For decades, the US has had certain "media cross-ownership" limits to prevent, for example, a single company from owning both a local broadcast network and a newspaper. These rules came about back when those two were basically the only source one could go to for local news. But, of course, that's not true any more (at all). Instead, you've got local media that is struggling, and perhaps it does make sense for them to not be forced into only playing in a single medium. So, for years the FCC has tried to loosen media ownership rules
, leading to complaints from people who still don't seem to recognize that the internet is a pretty big competitor these days with the old media companies. In 2007, the FCC came up with a compromise
that very marginally loosened media ownership rules: basically, in just the top 20 media markets, a newspaper could merge with a single radio or TV station but not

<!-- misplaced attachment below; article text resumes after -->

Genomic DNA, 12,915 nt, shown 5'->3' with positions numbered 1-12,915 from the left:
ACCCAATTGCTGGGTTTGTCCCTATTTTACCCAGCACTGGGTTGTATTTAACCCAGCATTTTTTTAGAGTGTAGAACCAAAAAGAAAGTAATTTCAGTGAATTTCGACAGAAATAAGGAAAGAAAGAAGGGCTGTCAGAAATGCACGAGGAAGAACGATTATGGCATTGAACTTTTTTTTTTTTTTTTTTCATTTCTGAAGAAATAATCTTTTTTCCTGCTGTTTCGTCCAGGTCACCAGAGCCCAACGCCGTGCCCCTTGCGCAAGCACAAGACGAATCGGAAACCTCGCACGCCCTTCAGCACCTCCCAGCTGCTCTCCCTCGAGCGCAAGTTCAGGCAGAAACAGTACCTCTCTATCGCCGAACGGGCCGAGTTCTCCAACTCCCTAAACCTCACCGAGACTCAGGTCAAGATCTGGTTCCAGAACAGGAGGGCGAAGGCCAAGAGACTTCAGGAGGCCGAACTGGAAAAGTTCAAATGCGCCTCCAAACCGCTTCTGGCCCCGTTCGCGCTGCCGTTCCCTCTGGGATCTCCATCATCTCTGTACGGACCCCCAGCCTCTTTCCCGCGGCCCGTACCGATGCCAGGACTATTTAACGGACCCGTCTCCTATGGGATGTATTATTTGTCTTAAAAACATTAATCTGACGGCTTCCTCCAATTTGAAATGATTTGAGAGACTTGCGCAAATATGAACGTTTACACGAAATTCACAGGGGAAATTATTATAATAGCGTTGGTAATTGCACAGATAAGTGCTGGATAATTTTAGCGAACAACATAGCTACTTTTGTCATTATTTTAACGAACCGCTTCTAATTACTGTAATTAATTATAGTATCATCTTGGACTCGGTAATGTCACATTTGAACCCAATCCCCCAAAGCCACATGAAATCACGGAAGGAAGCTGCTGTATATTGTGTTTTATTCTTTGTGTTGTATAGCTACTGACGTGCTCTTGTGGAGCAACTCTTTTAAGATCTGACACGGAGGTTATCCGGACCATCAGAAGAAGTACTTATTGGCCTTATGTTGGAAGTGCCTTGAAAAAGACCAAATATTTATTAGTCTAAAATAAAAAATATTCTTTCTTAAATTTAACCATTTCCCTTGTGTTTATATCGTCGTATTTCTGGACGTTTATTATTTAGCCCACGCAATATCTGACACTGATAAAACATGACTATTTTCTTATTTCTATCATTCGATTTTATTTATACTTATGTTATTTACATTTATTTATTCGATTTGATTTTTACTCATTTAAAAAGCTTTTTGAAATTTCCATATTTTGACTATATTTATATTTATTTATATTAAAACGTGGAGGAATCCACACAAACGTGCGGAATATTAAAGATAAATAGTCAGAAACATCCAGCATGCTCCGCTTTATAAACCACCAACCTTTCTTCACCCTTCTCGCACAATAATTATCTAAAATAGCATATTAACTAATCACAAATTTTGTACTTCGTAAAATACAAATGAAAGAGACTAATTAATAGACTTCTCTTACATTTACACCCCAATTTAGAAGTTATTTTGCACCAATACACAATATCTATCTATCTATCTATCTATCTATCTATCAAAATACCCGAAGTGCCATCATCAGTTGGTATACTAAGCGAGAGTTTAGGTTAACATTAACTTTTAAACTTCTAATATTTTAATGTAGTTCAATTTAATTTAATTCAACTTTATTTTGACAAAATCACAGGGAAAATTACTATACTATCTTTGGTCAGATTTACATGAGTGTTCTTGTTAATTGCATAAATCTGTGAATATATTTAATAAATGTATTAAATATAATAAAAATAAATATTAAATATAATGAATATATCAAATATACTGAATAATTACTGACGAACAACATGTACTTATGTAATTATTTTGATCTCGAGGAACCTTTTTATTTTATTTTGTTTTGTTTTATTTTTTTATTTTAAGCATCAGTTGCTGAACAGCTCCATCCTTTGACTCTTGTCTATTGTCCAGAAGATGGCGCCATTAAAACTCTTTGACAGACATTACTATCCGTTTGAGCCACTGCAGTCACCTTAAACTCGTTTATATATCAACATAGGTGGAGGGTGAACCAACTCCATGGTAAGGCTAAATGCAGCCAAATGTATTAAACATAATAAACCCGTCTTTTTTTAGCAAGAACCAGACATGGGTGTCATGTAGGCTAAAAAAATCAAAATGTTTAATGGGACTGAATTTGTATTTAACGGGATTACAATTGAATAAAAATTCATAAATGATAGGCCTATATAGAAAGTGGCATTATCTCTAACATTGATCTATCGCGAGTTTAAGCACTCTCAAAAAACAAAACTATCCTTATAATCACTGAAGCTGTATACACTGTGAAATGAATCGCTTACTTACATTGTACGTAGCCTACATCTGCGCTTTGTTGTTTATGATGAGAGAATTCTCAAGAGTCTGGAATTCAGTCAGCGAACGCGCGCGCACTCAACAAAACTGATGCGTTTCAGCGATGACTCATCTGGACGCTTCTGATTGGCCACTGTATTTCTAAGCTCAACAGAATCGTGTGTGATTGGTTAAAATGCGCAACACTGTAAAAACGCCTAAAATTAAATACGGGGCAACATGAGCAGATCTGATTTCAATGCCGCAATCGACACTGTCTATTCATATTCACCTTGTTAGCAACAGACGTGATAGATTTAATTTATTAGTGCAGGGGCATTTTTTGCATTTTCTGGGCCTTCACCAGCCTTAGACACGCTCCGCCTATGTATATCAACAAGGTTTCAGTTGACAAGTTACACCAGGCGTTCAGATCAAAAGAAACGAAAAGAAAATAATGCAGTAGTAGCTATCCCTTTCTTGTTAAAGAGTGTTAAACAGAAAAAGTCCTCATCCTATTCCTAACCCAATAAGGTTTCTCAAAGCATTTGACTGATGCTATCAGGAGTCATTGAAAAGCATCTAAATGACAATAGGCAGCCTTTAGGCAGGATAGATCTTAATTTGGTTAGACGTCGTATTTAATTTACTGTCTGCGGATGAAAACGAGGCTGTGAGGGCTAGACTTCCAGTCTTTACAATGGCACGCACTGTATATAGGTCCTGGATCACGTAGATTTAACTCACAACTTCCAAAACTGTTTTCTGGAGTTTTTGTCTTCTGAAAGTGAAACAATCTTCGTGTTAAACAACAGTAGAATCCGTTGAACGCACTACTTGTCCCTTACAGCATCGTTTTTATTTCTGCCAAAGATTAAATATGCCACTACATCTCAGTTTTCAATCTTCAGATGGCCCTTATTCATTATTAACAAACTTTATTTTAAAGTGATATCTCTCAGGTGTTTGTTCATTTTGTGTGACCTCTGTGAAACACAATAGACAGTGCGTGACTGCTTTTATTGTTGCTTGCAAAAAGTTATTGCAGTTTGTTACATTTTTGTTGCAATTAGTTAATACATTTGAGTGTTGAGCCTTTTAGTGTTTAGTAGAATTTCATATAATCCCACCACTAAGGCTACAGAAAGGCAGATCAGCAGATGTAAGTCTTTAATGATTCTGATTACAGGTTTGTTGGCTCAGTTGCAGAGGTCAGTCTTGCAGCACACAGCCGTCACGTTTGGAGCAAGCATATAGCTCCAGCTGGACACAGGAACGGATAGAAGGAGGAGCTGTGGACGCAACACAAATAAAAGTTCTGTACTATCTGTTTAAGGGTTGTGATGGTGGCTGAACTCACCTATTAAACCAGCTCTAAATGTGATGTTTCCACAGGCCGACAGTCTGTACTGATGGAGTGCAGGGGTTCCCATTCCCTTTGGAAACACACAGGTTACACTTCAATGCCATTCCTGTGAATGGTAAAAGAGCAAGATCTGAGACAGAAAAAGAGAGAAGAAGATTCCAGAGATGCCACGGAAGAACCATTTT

if that TV station was one of the top 4 in the market. In other words, there was no way this minor loosening of the rules was going to lead to some feared situation of one company dominating the media landscape.
But, still, lots of people protested that suddenly all our news was going to come from Rupert Murdoch, and politicians looked to invalidate the rule
while lawsuits were filed. A judge eventually banned putting the rules into effect, but an appeals court has now temporarily lifted the ban
. While some are still complaining about this, the impact is likely to be negligible at best. As Editor & Publisher explains:
It's safe to say that Tuesday's Third Circuit action -- which could prove only a temporary lifting of the ban -- won't set off any buying binge among newspapers.
For one thing, nobody is going to lend newspapers money to buy media these days. That lesson's been learned until the next bubble comes around. And even if a newspaper had the jack to swing a deal, there's little point in spending it on the fourth-place -- or worse -- broadcast outlet in town.